Using an ingenious microscopic retinal patch, eye researchers at UW‒Madison will develop and test a new way to treat United States military personnel blinded in combat. WID’s Sarah Gong is a collaborator on the project.
WID’s Randolph Ashton, Gavin Knight, Benjamin Knudsen, and Nisha Iyer take top honors from the Wisconsin Alumni Research Foundation’s Innovation Awards. Their work, Superior Neural Tissue Models for Disease Modeling, Drug Development and More, was selected from more than 400 innovation disclosures.
WID’s Shaoqin “Sarah” Gong is a collaborator on a paper published in Nature Communications in which UW engineers constructed a functional microwave amplifier circuit on a substrate of cellulose nanofibril paper, a wood product.
The the MS Biotechnology program at UW and the Wisconsin Institute for Discovery are partnering to screen the documentary film “Human Nature”, an exploration of gene editing and its implications both biological and ethical.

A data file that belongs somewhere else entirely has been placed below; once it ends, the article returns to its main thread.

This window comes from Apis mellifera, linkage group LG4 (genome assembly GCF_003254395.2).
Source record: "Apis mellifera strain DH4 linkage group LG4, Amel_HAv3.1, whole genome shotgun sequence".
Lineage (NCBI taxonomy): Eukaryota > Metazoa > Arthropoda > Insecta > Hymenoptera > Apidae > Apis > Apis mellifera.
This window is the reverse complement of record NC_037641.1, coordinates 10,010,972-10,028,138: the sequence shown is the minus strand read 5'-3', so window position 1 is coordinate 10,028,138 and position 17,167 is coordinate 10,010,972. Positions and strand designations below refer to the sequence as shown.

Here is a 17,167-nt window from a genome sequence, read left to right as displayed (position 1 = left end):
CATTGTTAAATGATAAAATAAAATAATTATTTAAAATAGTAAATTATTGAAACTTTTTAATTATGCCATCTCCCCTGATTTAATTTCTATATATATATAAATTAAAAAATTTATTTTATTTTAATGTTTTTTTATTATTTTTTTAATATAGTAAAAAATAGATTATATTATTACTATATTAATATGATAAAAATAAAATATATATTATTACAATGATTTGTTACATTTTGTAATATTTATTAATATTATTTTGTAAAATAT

An interdisciplinary pair of WID researchers has developed a new nanocapsule delivery method for delivering the CRISPR-Cas9 gene editing tool. The new system could be used for many types of gene therapies.
WID researchers Randolph Ashton and Tom Turng partnered on a project to create hydrogel molds that will allow them to more precisely control the three-dimensional structures of organoids.
WID’s Randolph Ashton, assistant professor of biomedical engineering, is the new associate director for UW–Madison’s Stem Cell and Regenerative Medicine Center.
A second WID-led team joins NIH’s Somatic Cell Genome Editing Consortium with a grant to study new methods of delivering the CRISPR/Cas9 system to the brain.
A team of researchers is developing a new approach for maintaining open blood vessels in the wake of surgeries such as angioplasties or bypasses.
Investigators from WID are among the recipients of the latest round of UW2020 awards.
The scholarship recognizes promising undergraduates who plan to pursue a PhD or MD/PhD followed by a research career in engineering, mathematics, or the natural sciences.
WID researcher Shaoqin Sarah Gong is working to more safely deliver a variety of drugs to treat cancer, heart disease and even blindness.
Error rates as high as 50 percent are a problem when the goal is to correct typos in the DNA that cause genetic disease. Now, a team of researchers led by WID’s Kris Saha has made the fix less mistake-prone.